I was familiar with Ms. Funicello from the beach movies, but I was not born when she first emerged as a teenage boy’s crush and a household name on the “MMC” show. However, I have seen video of it, and—more important—I got to talk to her personally about it when I had the honor of interviewing her over the phone and face-to-face at the 1996 Doll and Teddy Bear Expo.

What was left out of the initial sound bites about her death is that Annette Funicello was not just America’s sweetheart when it came to singing and dancing. She also created a very popular and commercially successful line of teddy bears back in the 1990s. The Annette Funicello Collectible Bear Company was started in 1992, and it was set up to donate portions of its sales to fund the research into neurological disorders, such as multiple sclerosis. Ms. Funicello was diagnosed with that degenerative disorder in 1987 and was committed to raising awareness and money to help others who were also living with that affliction.

Her reason for utilizing teddy bears as an ambassador for goodwill and charitable donations was simple: “I want to share with people all over the world the comfort and love a teddy bear can bring.”

Because of her luminous personality and her big heart, Annette (yes, I am going to use your first name here) was able to attract some of the most popular and well-regarded bear artists to help her design and create her bears. Initially, Knickerbocker was the company that manufactured the ursine line; then it became Papel Giftware. Eventually, the AFCBC became self-supporting and self-determining. It produced its own bears without any outside assistance.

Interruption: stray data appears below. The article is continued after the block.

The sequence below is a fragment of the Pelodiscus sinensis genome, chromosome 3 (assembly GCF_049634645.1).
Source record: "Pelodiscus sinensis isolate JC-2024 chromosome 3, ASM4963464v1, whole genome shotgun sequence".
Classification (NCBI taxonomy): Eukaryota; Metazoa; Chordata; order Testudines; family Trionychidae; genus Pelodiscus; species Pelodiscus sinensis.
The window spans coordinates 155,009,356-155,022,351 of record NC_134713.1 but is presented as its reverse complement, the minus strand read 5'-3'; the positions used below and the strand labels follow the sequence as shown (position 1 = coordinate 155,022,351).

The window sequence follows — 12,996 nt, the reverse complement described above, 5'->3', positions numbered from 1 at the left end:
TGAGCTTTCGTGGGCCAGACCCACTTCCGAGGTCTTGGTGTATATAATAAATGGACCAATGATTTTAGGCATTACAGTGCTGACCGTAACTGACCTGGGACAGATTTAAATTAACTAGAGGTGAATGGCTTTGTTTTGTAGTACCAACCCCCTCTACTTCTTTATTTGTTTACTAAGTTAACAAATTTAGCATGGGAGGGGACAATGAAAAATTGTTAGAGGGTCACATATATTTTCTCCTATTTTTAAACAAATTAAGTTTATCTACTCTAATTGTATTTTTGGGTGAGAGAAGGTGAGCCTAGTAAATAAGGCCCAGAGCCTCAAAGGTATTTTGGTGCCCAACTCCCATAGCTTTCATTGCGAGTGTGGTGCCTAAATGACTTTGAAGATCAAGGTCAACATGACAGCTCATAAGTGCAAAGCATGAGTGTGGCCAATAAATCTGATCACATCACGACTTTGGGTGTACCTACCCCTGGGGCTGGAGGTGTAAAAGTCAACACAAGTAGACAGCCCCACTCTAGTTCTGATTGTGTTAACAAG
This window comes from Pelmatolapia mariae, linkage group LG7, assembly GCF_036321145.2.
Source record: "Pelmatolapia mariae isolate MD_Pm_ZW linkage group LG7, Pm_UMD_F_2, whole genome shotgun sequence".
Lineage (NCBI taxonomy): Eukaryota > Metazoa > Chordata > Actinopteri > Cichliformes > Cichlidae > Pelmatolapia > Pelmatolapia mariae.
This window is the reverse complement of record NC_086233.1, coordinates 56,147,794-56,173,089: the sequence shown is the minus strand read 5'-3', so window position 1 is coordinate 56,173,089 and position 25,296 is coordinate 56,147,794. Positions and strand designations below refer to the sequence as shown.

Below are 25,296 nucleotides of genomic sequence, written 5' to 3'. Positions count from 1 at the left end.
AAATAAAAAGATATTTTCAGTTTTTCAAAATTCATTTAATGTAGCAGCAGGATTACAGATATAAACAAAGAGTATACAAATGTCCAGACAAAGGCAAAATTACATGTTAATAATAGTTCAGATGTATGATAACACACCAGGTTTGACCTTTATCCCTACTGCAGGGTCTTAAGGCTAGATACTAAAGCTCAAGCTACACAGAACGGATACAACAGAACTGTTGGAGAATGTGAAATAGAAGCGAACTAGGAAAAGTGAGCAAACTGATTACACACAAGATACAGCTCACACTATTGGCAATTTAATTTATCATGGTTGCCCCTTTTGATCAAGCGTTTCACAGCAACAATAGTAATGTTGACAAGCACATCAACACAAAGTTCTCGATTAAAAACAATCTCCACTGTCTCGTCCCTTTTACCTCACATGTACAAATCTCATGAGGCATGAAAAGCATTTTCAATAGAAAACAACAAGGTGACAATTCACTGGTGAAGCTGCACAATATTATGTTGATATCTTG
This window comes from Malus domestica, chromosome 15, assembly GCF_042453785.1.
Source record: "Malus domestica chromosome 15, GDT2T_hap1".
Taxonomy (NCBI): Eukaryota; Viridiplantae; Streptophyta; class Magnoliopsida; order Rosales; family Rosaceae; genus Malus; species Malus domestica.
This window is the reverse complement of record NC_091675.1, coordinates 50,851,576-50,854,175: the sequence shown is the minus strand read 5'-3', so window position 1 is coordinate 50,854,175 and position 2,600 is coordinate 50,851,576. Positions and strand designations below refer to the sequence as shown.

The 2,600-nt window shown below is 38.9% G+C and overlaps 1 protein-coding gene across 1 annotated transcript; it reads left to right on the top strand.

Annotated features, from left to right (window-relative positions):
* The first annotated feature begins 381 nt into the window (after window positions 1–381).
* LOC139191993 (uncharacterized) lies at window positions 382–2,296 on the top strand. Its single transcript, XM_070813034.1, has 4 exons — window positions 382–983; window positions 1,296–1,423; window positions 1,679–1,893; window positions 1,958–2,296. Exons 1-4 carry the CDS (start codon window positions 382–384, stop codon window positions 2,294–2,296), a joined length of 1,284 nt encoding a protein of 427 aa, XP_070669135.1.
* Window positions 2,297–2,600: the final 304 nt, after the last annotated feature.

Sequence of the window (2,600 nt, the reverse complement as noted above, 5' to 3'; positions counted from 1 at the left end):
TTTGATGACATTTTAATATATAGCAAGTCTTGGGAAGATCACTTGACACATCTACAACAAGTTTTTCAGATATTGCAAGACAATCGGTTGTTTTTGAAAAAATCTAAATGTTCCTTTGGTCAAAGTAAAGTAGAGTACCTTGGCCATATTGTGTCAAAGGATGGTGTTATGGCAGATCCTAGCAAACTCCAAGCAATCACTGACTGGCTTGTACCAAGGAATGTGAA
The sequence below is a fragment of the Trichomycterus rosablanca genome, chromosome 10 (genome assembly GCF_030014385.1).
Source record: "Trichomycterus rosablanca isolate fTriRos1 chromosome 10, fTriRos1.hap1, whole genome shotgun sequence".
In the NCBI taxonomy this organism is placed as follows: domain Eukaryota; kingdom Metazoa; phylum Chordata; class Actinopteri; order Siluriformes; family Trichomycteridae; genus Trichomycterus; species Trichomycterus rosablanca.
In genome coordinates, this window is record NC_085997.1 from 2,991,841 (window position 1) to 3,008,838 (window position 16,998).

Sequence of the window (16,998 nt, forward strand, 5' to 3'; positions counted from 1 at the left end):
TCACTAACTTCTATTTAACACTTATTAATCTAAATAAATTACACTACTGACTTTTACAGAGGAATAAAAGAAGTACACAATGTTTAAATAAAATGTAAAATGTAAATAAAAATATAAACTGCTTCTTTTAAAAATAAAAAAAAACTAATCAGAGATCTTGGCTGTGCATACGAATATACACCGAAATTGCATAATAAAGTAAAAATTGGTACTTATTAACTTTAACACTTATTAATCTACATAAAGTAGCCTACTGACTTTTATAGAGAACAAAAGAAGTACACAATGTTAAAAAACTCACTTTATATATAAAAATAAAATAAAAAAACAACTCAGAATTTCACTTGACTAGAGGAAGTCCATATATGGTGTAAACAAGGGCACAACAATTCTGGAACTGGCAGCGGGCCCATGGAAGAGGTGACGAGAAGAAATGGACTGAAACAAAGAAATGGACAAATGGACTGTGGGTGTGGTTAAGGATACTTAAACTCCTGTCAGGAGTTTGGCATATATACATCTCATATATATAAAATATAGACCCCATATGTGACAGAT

I met Annette when she was honored with the Lifetime Achievement Award at the 1996 expo. It was the first one ever given to a teddy bear artist; and there wasn’t a dry eye in the house when she accepted it. At that point, she was wheelchair-bound, and her voice was whispery and breathy. She thanked Teddy Bear Review for the honor and acknowledged all the bear artists who turned her visions into reality. She didn’t talk very long, but her sentiments and her sincerity spoke volumes.

Annette’s husband, Glen, often worked as her spokesman. When she was too tired or too overcome to speak at great lengths, he would be by her side, holding her hand, and filling in the blanks or finishing the sentences. It was a moving and heart-touching partnership to witness.